As we all know, the large sedan market isn’t exactly booming but premium brands continue to churn them out.
In fact, every large sedan currently on the market has a luxury badge, with the exception of the Kia Stinger and Skoda Superb.
So given Hyundai’s offshoot Genesis wants to be seen as the genuine premium article, it makes sense it also has an entrant — even if the G80 will likely never shift massive numbers.
Much like Lexus, Genesis hopes to offer a product which makes too much sense not to consider.
We had the top-spec G80 3.5T AWD with a twin turbo V6 under the bonnet and a quick look at its established rivals such as the BMW 5 Series and Mercedes-Benz E-Class shows a strong case: at $99,900 plus on-roads it’s hardly cheap but in this segment you generally need to spend a lot more to get this many cylinders and this type of power.
The same can be said for the features list, which is stacked whether you opt for the 3.5T or entry-level 2.5T four-cylinder option: exhaustive safety gear, leather seats, genuine wood trim, heated and cooled front seats, 14.5 inch (!) infotainment screen, 12-inch head-up display, 8-inch driver display, hands-free electric tailgate, ambient lighting, wireless phone charging, 21-speaker audio system and more.
Opting for the 3.5T adds $15,000 to the asking price and on top of the bigger engine — which adds 55kW and 108Nm — also adds all-wheel-drive, adaptable electronic suspension, bigger brakes, 20-inch alloys and Michelin Pilot Sport 4S tyres.
We’re yet to try the smaller mill, but the V6/AWD combo mostly proved a winner on a 1000km-plus return trip to the south coast.
The engine is smooth, offering silky acceleration from anywhere in the rev range, while the AWD was noticeable — and welcome — on a saturated Albany Highway.
The G80 succeeded elsewhere, also. Though some vibrations and tyre roar emerged on coarser regional roads, it was mostly comfortable and quiet and very much at luxury car levels around town.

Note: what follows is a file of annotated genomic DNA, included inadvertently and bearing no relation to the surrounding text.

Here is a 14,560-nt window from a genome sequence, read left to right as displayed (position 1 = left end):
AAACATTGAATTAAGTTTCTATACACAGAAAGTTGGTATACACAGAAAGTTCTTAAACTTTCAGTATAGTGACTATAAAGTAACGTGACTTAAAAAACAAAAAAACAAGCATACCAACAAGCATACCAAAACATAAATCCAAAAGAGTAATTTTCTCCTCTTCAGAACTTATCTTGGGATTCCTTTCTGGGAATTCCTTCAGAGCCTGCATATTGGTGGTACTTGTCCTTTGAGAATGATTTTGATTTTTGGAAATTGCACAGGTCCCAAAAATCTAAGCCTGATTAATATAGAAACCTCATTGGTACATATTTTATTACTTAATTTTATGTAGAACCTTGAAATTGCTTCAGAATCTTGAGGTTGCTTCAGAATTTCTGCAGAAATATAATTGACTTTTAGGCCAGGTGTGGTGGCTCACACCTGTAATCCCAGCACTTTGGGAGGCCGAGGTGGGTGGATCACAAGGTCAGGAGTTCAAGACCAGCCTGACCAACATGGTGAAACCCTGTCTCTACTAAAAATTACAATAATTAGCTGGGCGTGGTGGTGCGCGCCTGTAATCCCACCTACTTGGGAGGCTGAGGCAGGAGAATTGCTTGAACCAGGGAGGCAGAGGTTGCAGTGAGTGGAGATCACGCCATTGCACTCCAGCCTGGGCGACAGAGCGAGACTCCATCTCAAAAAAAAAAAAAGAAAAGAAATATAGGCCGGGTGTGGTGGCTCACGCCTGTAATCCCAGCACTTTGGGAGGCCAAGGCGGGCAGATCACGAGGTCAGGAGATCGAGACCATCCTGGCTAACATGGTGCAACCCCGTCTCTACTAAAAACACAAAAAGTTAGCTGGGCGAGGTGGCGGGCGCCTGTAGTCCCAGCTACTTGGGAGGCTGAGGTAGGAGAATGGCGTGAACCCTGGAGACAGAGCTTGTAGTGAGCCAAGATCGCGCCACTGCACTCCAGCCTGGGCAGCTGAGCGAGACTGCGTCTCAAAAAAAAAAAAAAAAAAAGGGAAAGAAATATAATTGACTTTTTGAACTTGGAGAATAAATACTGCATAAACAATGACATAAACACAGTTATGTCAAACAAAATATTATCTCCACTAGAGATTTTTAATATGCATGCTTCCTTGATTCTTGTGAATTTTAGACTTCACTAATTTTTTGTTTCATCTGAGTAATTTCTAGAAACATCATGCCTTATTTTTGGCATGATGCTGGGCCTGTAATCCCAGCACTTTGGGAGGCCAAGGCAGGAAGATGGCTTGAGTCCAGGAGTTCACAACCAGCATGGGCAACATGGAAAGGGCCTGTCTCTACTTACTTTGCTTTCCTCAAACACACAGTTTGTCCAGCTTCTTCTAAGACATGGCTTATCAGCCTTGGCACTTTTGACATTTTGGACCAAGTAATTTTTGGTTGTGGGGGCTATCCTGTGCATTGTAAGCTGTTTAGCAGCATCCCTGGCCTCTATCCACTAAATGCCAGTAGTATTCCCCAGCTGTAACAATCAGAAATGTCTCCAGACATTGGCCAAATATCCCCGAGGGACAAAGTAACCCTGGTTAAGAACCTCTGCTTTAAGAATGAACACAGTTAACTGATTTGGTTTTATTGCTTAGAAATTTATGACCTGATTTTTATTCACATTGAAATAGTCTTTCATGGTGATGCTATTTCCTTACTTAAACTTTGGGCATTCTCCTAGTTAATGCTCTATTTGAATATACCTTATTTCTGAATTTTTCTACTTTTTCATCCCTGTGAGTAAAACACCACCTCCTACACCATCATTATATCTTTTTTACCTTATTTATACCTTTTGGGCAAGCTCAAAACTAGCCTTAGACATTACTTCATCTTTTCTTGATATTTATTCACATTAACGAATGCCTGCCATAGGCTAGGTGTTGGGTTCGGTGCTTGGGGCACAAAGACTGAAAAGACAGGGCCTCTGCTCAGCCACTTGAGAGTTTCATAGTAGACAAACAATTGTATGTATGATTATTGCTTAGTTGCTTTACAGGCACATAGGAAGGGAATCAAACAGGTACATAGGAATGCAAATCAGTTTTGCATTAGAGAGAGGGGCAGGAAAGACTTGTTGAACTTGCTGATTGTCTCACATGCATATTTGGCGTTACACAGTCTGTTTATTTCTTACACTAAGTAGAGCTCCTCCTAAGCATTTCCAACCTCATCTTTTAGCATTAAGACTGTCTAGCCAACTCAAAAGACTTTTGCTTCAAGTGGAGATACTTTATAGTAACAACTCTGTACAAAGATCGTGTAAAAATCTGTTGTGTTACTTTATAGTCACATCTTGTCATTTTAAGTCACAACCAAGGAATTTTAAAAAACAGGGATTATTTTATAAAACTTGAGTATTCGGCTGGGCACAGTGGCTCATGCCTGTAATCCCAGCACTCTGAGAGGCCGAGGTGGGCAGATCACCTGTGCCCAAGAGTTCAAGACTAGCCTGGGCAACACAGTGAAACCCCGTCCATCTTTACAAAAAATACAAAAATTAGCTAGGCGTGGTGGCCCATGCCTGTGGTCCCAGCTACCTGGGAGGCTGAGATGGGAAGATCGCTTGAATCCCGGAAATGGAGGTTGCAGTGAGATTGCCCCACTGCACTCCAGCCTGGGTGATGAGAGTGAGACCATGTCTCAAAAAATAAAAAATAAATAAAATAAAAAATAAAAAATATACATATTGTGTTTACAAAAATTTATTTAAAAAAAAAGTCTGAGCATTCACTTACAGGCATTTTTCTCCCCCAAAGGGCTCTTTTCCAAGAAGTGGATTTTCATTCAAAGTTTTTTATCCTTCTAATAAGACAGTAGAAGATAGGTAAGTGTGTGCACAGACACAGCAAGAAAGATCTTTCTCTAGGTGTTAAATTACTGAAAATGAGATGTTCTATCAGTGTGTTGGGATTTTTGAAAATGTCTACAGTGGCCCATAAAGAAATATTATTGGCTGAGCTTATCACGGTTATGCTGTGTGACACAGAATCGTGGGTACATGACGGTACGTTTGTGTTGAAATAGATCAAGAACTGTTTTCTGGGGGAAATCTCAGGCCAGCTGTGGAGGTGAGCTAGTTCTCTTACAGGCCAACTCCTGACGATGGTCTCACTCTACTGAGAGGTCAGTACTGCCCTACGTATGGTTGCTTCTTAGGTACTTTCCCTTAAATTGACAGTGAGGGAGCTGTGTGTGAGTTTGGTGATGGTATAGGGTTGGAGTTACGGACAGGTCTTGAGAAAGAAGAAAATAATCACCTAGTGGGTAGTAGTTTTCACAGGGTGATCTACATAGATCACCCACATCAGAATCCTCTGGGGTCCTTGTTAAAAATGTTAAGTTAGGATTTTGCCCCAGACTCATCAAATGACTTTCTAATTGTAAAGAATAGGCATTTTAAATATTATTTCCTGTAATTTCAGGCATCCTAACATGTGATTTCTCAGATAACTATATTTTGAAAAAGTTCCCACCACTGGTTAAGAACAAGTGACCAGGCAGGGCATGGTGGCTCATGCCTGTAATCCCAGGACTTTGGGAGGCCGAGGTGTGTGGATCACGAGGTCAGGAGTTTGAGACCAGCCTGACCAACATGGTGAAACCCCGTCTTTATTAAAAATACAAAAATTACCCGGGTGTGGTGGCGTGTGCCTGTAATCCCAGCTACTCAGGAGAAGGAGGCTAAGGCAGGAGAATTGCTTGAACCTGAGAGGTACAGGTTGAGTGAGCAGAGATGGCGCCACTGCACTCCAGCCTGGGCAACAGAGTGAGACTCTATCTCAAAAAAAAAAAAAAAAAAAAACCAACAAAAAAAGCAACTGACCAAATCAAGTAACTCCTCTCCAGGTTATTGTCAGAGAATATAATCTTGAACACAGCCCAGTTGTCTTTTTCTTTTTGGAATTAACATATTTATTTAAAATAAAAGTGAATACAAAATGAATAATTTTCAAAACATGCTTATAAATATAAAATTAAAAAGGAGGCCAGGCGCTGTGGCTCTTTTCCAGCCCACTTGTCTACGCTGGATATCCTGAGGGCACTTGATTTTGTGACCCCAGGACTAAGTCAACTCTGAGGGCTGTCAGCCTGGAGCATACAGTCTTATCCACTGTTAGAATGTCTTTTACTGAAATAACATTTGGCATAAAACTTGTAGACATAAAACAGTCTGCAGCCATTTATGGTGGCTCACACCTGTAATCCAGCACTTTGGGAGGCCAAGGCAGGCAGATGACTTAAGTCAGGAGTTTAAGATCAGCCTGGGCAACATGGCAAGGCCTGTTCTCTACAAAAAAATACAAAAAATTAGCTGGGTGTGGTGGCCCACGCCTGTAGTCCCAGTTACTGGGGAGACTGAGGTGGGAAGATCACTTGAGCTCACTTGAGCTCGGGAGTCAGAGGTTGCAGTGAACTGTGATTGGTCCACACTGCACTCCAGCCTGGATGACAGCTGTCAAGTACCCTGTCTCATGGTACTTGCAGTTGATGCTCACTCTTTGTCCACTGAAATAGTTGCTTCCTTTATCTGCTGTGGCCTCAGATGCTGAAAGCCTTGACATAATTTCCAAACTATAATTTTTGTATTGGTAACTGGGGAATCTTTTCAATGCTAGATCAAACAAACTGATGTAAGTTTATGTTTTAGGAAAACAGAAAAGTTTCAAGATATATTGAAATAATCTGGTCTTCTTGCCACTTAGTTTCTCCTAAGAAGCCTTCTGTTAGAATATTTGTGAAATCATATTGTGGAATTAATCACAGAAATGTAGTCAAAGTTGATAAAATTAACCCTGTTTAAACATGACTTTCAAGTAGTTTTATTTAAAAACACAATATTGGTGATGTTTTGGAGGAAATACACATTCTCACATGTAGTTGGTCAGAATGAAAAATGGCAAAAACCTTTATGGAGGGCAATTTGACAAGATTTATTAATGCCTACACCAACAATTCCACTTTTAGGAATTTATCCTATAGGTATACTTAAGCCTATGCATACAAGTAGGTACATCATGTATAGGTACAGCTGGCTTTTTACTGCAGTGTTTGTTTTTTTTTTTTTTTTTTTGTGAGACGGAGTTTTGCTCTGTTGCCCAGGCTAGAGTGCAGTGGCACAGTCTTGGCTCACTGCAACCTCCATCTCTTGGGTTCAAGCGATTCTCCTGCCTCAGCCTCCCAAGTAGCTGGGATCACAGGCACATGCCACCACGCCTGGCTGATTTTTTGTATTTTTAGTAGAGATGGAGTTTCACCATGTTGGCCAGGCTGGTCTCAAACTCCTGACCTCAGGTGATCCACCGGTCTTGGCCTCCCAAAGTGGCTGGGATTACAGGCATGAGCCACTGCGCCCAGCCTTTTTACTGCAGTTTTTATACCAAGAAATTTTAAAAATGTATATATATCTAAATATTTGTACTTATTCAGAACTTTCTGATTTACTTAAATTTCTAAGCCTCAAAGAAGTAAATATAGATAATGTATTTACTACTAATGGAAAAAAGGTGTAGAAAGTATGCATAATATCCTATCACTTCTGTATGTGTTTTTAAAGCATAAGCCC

We got about 8.4L/100km on our return trip to Perth, but if you don’t allow the V6 to stretch its legs a bit, you’ll be visiting the servo a lot as you’ll be in the mid-teens.
It’s also worth noting it drinks 95 RON.
On the move, the ride is suitably plush in comfort mode, though some may find sport mode a tad too soft.
We felt the ride quality overall was in keeping with the car’s character.
Its distinctive looks also got a lot of looks and thumbs up, though to be fair we felt its lights and grille combo made it look a bit like a depressed whale. The features were also mostly free of hassles. The safety tech was present without being too intrusive — with the head-up display one of the best going around.
The infotainment system is a bit tricky to use though, thanks mainly to confusing menus.
For example, we were unable to find out how to update the digital radio station list, or how to get the sat nav to allow unsealed roads when planning a route.
In fact, it tried to send us from Albany to Perth via the coast, which would have added about 300km to our trip if we didn’t know better than to not trust it.
We are usually a fan of dials controlling infotainment systems, but the G80’s proved difficult to hold on to and actually use.
Having it next to the gear selector dial could also be problematic.
We almost changed in neutral after accidentally grabbing the wrong controls.
And while interior space is suitably generous for passengers, the 424-litre boot is small for the segment.
If a big premium sedan appeals, you won’t find much better value for your money than the G80’s V6 and features list. And you don’t miss out on much for the dollar savings — save for a recognisable badge on the bonnet.
2020 GENESIS G80 3.5T AWD
- Price $99,900
- Engine 3.5-litre twin turbo V6 petrol
- Outputs 279kW/530Nm
- Transmission Eight-speed automatic, AWD
- Fuel economy 10.7L/100km